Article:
By Bob Marovich for the Journal of Gospel Music
If Richard Smallwood had his druthers, the autobiography he is writing would have been released simultaneously with his new album, the two-CD Anthology Live.
The album, recorded with his group, Vision, is essentially the “musical soundtrack” to his autobiography. But the music came first, and Anthology Live (RCA Inspiration) hits stores June 29.
The maestro, whose song canon is among the finest in modern sacred music, talked with the Journal of Gospel Music about the new release, his and Vision’s first CD in four years.
The genesis of Anthology Live, Smallwood explained, came out of the vicissitudes of putting together a performance set list that would satisfy his audience.
“It started as me trying to put a medley together for our performances because I wasn’t able to do all of the songs people wanted to hear, due to the constraints of time. I put together one medley and then realized I left a lot of songs out, so I put together a ‘Smallwood Singers’ medley. When I finished that, I thought, ‘Why don’t I do a recording and trace my musical history, starting with my musical influences?”
Three influences who receive the most attention on Anthology Live are towering gospel personalities Roberta Martin, Edwin Hawkins, and Andrae Crouch.
Richard Smallwood on Roberta Martin…
“The Roberta Martin Singers were a huge, huge influence. My mother first took me to see Roberta Martin when I was six or seven. Then, when they would come to DC—I was about ten at that time—they would come to Bibleway and run revivals Monday through Friday. Sometimes I would go to see them every night. Their approach to harmony and phrasing had a tremendous effect on me. Little Lucy Smith was probably my biggest gospel pianistic influence. I tried to play like her. Every little riff she did, I would go home and try to copy her. I could not really talk about my influences without talking about the Roberta Martin Singers.”
Richard Smallwood on Edwin Hawkins…
“He was the person who inspired me to write. When I heard how he incorporated jazz chords and harmonies that weren’t being heard in the church then, it sparked something in me. I decided that I wanted to write like him. I met him in about my sophomore year at Howard University, and after we met, we became friends. He was like my big brother. He was my mentor and my encouragement through the years.”
Richard Smallwood on Andrae Crouch…
“Andrae’, my God! What can I say? Andrae’ is one of history’s greatest gospel writers—writers, period. I didn’t meet Andrae’ until much, much later, but I had every recording that I could find of his. I did a song on my very first album, “Call the Lord,” which was based almost verbatim on his “Jesus Is Lord!” The bass, the beat, the rhythm, the feel—Andrae’ was definitely an influence. I wanted to honor him on this recording because of who he was and how he contributed to gospel music. He was a friend, as well.”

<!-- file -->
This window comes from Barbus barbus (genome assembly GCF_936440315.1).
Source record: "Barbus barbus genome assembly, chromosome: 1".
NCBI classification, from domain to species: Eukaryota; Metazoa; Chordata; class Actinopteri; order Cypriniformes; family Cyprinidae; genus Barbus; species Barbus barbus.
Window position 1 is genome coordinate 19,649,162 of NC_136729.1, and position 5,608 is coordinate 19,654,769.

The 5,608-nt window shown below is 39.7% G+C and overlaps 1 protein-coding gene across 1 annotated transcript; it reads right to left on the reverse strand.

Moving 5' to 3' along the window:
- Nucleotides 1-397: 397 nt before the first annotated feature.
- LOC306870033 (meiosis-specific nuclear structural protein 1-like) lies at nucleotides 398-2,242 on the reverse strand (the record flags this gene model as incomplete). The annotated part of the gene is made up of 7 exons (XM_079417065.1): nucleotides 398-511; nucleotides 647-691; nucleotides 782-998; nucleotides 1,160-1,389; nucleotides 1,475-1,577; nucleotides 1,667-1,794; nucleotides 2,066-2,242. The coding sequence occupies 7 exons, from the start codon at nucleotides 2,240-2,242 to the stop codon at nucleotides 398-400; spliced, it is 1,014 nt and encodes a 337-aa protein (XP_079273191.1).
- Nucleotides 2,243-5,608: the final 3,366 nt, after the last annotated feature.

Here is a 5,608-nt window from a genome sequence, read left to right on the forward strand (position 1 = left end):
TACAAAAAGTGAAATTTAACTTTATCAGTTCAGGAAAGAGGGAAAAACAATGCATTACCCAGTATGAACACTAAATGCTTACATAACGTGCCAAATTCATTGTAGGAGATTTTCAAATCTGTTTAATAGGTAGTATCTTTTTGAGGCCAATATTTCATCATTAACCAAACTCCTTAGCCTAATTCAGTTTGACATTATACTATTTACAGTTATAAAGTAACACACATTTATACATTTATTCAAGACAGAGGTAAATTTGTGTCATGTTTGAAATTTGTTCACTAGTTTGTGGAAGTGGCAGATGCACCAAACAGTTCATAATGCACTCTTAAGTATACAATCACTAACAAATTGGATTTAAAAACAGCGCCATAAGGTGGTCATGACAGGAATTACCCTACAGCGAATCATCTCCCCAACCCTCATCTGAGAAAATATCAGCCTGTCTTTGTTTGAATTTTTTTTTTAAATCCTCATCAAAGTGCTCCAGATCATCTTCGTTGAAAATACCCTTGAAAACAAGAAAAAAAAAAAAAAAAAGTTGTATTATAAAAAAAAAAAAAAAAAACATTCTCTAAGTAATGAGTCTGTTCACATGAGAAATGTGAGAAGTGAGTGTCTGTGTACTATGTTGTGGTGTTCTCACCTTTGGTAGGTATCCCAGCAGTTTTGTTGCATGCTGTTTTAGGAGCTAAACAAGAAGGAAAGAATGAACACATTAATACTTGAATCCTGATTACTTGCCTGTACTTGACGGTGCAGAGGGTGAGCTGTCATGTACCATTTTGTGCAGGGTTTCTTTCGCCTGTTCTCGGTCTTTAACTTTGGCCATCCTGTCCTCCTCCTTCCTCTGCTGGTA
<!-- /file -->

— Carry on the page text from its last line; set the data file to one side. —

Of all the songs on Anthology Live, Smallwood believes his favorite would have to be “Hebrews 11.”
“The wording is so beautifully written, especially in the King James Version,” he said. “When I first thought about setting Hebrews 11 to music, I wanted it to sound like a Biblical movie. I grew up on The Ten Commandments, those great Biblical movies, and I wanted the song to convey that kind of thing. It certainly has my little classical element in it.”
Fans who have heard the album cite their favorites as “Hebrews 11” and the first single, “Same God.” “That was the way it was the night we recorded it, too,” Smallwood reflected. “Those two songs were the ones that the people really gravitated to and remembered.”
Notwithstanding the musical gravitas of Anthology Live, Richard Smallwood wants listeners to come away encouraged. “I always want my music to make a positive difference in people’s lives. Whatever they are dealing with—financial issues, health issues, personal issues—I hope that something is conveyed to them through the recording that will help them to believe they can make it, through whatever obstacle they may be facing.”
As for the autobiography? “I have been feverishly working on it for the past two years and I’m hoping to finish it up this year and get that out.”